Alright, another new story! I know I know, I write too many of them...well this one is coming along nicely, I have a few chapters written and I hope to keep going. To all my Making Him Believe readers, don't worry! I am working on that one too!

FYI: The bold marks the beginning of a paragraph. Ok?


Chapter One


His smile still haunts me, that subtle curve of his beautiful lips, the flash of white when he laughed, and the sparkle that came into his eyes. Why? Why does his image stay even after all these years? Why can't I escape the love that he showed me? In such a short time, our love blossomed out of the darkness of my life and exploded into something terrible and awe inspiring.

Why does his love still fill me? When I feel the world closing in on me, all I have to do is think of his amazing blue eyes, or his deep voice, and I feel whole, prefect. There is no way to explain to my family. They can never know how I care. It's like I'm dying, slowly every day. I feel a piece of my heart tearing away from the whole and withering as each hour creeps past. How am I supposed to pretend that I can't love him? How do I make the pain go away? He seems to have moved on, why can't I?

I must be strong, but moments like this always pull me back. They take me back to the pain I try to ignore. I survive, but only just so. I must pretend it's over. It isn't over. It will never be over for me, but for him? For him, it ended the day he walked away at the park and let me fall into my abyss of anguish. For me? For me, it goes on and on. Two years have passed since I've heard his voice. Two years have made me into a different woman. Two years have destroyed me inside. But not him. I hear about his life. I hear about the women, the parties, the late nights. I see that smile in my mind, and I break down again.

The sound of a door slamming pulls me out of my melancholy thoughts. I turn around and look out my window. Aunt Patricia is leaving, again. She had moved into my home four times since the death of my mother. She always lasts a few weeks, and then my father drives her away. It is never intentional, it is simply how he is. Aunt Patricia throws a duffel bag into the seat of her car and slams the door. As she walks around to the driver's side, she pauses and looks up at me. Aunt Patricia is the only one that knows everything. She knows about him and she knows what it does to me. Her brown eyes meet mine and she searches for the pain she knows I'm feeling. Every time, I try to hide it, but I cannot. She is the closest thing to a mother that I have. She smiles sadly and nods to me. I smile back, knowing she will feel better about leaving if she thinks I am happy. Aunt Patricia blows me a kiss, climbs into her car, and drives out of my life. It doesn't matter that she might come back, she is gone. Everyone eventually leaves me. I hate to sound so depressed. I am truly a happy and upbeat girl, or I was. It is his image that makes me go back to this sadness. I stand up, run my hands though my long tangled hair and walk out of my room.

Dad is sitting at his desk, in his office. I approach slowly, dragging my feet. It is always a trial to deal with Dad. His opinions and his stubborn nature make him hard to handle. He must always have his way, and if he doesn't, well, you don't want to know what happens.

"Mallory? Where are you going?" Dad calls out to me, his thick New York accent a familiar sound. I freeze and turn to look at him from out in the hall.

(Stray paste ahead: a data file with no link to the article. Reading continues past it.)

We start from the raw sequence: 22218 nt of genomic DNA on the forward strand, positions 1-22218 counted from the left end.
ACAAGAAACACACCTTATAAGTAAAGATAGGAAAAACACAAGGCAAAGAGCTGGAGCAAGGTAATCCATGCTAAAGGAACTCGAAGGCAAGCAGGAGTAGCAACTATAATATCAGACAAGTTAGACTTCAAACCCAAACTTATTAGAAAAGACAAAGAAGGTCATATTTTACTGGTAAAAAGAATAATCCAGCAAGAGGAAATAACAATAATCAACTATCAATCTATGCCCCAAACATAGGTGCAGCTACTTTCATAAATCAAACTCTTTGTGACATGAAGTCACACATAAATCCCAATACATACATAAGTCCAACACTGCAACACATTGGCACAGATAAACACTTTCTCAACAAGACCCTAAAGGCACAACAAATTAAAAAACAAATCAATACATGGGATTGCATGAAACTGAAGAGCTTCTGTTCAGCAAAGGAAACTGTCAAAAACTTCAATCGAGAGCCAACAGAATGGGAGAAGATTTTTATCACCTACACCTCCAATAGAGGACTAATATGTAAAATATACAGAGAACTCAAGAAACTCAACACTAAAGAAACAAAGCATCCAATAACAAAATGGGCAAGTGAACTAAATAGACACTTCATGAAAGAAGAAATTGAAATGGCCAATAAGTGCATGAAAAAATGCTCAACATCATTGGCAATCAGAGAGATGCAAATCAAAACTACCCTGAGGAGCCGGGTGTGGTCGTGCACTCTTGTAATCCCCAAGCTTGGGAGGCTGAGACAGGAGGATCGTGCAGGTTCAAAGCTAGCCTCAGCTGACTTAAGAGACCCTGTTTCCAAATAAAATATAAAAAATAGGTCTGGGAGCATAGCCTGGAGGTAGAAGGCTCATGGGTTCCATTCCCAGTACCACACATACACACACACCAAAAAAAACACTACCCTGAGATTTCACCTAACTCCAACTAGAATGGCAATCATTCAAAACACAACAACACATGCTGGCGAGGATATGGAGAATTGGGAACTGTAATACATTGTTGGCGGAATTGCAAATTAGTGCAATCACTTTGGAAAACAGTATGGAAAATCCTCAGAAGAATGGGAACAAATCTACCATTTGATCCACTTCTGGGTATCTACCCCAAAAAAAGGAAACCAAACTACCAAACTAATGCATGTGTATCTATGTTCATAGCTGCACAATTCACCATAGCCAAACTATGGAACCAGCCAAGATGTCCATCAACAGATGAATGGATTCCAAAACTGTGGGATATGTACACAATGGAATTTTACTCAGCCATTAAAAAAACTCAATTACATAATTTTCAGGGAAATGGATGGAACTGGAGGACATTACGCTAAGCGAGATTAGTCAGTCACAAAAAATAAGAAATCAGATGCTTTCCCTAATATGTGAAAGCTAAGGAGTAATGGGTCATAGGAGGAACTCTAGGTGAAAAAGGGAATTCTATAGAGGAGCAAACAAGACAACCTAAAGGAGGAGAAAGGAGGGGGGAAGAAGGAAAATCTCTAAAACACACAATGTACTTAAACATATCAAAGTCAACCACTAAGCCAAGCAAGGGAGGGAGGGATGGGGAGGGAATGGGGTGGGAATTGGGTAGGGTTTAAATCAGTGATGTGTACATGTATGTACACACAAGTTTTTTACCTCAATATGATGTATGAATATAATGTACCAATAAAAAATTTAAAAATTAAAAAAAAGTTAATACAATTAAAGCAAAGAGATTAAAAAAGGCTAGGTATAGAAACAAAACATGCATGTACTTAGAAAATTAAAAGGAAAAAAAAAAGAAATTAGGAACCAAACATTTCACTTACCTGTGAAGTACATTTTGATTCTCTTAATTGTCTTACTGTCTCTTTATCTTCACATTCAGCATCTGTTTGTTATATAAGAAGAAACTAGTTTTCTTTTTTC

"Aunt Patricia's gone again," I say in answer, walking into his office. Dad is typing on his laptop, but his eyes are on me. People say that I look like my mother, and not a bit like Dad. Sometimes I agree, I have Mom's brown hair and her short and thin frame. However, my eyes are all my own. Mom had green eyes and Dad has blue, mine are brown. When I was little, I thought that it was terrible, because I didn't look anything like my Daddy, and my Mom had the wrong color eyes, but now I think I'm unique. I don't look like Dad, and Mom is gone. I look like Mallory Varinski, myself.

"I noticed," Dad says, looking back down at the computer screen.

"What did you do this time?" I ask, feeling a little daring.

"Why do you assume it was me?" he asks. I shrug and fall into the chair in front of his desk.

"Isn't it always?" I sigh.

"The first time was all her fault," Dad defends himself. I am barely listening now. We go through this every time she leaves. The first time, Aunt Patricia left because her son was sick and needed to be taken care of. The other times were all Dad's fault.

"I know Dad, but what happened this time?"

"She wants me to start dating! Can you imagine her nerve?" He still isn't looking at me. Sometimes he doesn't look at me because I remind him of Mom. I wish I didn't have to look in the mirror everyday and think of Mom.

"She really shouldn't have suggested that," I whisper. Dad nods and continues typing. After a few moments of silence, I stand up and stretch. As I walk out the door of Dad's office, he calls out to me.


"Uh huh?" I turn around and look at him.

"Stay close to home today," he commands.

"Why? What's happening?" I ask, never one to accept total authority. As the daughter of a mob boss, I know that danger is real, but I like to be included.

"Do as you are told, and don't argue." His voice holds some of that fear that he rarely shows. I nod and continue on to the kitchen.

Dad is into some bad things. I didn't know when I was little that he was a mob boss, he really doesn't seem like one. I mean, he wants everything his way and he is domineering and intimidating, but to a child that isn't always apparent. Dad messes around with illegal things, things I don't want to know about. So when he asks me to stay close to home and he sounds scared, I know to obey.